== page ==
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Nonlinear Filter Example:
Dynamic Range Compression

A simple practical example of a nonlinear filtering operation is dynamic range compression, such as occurs in Dolby or DBX noise reduction when recording to magnetic tape (which, believe it or not, still happens once in a while). The purpose of dynamic range compression is to map the natural dynamic range of a signal to a smaller range. For example, audio signals can easily span a range of 100 dB or more, while magnetic tape has a linear range on the order of only 55 dB. It is therefore important to compress the dynamic range when making analog recordings to magnetic tape. Compressing the dynamic range of a signal for recording and then expanding it on playback may be called companding (compression/expansion).

Recording engineers often compress the dynamic range of individual tracks to intentionally ``flatten'' their audio dynamic range for greater musical uniformity. Compression is also often applied to a final mix.

Another type of dynamic-range compressor is called a limiter, which is used in recording studios to ``soft limit'' a signal when it begins to exceed the available dynamic range. A limiter may be implemented as a very high compression ratio above some amplitude threshold. This replaces ``hard clipping'' by ``soft limiting,'' which sounds less harsh and may even go unnoticed if there were no indicator.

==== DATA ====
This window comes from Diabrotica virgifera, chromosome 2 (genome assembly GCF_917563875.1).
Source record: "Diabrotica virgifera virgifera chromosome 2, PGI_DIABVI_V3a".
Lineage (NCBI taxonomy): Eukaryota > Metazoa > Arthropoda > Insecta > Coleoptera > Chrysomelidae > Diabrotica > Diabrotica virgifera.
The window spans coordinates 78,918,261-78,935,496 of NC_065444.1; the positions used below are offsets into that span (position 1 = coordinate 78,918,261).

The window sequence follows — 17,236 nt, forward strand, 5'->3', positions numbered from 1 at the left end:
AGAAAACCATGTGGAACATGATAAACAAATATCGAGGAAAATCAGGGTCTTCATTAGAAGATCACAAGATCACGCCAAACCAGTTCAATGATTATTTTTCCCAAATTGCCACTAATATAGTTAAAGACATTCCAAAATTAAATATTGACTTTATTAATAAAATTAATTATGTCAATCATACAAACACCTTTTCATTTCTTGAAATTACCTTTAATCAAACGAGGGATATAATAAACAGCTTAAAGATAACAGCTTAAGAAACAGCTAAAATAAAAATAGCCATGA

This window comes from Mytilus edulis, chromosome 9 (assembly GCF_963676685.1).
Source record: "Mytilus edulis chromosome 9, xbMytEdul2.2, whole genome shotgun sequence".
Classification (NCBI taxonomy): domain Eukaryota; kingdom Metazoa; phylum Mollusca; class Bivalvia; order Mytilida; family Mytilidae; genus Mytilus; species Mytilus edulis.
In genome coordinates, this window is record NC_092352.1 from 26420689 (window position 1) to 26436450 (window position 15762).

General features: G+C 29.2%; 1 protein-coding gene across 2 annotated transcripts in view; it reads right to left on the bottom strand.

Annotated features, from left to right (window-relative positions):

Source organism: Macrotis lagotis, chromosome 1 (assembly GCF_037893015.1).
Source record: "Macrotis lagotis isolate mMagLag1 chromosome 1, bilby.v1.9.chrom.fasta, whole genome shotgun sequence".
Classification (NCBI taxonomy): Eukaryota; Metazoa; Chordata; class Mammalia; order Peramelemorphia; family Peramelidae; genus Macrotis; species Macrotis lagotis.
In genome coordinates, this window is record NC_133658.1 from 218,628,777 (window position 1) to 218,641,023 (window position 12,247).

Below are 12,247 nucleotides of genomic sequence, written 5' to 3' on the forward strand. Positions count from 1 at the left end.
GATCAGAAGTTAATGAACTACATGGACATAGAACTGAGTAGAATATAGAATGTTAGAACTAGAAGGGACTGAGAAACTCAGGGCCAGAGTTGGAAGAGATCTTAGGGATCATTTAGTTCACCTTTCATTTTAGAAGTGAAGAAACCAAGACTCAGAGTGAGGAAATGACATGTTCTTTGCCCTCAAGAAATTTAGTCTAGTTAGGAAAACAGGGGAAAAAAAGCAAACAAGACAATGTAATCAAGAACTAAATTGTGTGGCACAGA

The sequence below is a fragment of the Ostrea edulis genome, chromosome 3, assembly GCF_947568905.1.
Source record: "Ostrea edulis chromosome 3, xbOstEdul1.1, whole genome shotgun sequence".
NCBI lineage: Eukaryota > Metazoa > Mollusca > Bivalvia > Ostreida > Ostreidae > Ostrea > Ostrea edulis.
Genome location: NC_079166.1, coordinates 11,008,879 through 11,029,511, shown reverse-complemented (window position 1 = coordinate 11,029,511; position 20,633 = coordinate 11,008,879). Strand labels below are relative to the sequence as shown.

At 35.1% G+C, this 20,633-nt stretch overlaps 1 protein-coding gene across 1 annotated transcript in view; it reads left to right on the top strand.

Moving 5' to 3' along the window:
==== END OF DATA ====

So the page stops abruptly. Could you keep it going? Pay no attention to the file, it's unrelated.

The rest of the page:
The preceding examples can be modeled as a variable gain that automatically ``turns up the volume'' (increases the gain) when the signal level is low, and turns it down when the level is high. The signal level is normally measured over a short time interval that includes at least one period of the lowest frequency allowed, and typically several periods of any pitched signal present. The gain normally reacts faster to attacks than to decays in audio compressors.

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``Introduction to Digital Filters with Audio Applications'', by Julius O. Smith III, (September 2007 Edition).
Copyright © 2014-03-23 by Julius O. Smith III
Center for Computer Research in Music and Acoustics (CCRMA),   Stanford University